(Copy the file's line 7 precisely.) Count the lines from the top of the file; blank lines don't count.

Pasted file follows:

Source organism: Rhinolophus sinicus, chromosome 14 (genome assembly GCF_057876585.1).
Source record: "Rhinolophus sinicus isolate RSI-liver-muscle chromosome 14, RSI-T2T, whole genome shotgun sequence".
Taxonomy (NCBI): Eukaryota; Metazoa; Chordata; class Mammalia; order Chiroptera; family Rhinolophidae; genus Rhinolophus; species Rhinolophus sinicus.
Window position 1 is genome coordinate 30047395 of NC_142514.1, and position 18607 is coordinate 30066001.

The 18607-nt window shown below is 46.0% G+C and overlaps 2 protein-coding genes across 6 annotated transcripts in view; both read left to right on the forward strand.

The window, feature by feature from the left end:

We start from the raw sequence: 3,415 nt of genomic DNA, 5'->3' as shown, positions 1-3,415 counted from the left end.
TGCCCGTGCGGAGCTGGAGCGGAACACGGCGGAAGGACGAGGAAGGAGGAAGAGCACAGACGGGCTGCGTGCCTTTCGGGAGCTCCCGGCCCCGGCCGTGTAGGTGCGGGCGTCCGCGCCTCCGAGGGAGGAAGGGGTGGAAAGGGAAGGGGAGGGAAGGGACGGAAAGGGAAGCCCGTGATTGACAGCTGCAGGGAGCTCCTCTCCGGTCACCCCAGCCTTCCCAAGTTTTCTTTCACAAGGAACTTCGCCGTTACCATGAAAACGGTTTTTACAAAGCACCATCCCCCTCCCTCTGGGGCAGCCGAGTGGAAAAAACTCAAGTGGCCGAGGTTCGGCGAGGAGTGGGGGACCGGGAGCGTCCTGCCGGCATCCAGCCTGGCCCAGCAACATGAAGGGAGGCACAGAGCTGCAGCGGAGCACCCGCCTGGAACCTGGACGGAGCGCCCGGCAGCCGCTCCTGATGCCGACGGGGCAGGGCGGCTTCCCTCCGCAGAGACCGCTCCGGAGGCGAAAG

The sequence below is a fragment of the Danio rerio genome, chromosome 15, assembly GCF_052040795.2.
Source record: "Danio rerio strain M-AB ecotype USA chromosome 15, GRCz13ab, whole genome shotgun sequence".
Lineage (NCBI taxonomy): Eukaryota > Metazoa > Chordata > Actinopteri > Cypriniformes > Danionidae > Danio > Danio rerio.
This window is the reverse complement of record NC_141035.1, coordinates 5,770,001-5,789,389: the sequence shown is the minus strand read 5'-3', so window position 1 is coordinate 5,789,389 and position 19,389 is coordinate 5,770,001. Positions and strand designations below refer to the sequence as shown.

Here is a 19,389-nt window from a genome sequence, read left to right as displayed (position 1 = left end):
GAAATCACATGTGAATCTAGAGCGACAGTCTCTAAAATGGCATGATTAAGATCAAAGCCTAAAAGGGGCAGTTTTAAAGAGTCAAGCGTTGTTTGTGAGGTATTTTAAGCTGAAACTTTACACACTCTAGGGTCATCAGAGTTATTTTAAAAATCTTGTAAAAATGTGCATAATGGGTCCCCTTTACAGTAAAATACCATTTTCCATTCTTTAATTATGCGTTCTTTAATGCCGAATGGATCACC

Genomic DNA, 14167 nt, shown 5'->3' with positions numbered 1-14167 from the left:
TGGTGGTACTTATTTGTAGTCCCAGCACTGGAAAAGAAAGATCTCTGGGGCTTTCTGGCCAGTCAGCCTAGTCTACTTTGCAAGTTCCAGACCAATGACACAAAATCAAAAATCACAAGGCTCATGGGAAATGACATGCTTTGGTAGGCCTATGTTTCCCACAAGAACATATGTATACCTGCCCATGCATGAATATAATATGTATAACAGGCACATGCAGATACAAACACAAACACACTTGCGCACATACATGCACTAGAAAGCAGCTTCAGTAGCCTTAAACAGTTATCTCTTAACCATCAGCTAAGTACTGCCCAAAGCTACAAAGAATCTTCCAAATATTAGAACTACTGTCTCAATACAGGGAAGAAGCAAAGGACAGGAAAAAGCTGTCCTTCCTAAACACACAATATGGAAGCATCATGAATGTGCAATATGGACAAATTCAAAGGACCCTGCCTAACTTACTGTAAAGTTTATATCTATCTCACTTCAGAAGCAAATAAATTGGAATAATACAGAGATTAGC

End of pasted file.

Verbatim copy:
We start from the raw sequence: 3,415 nt of genomic DNA, 5'->3' as shown, positions 1-3,415 counted from the left end.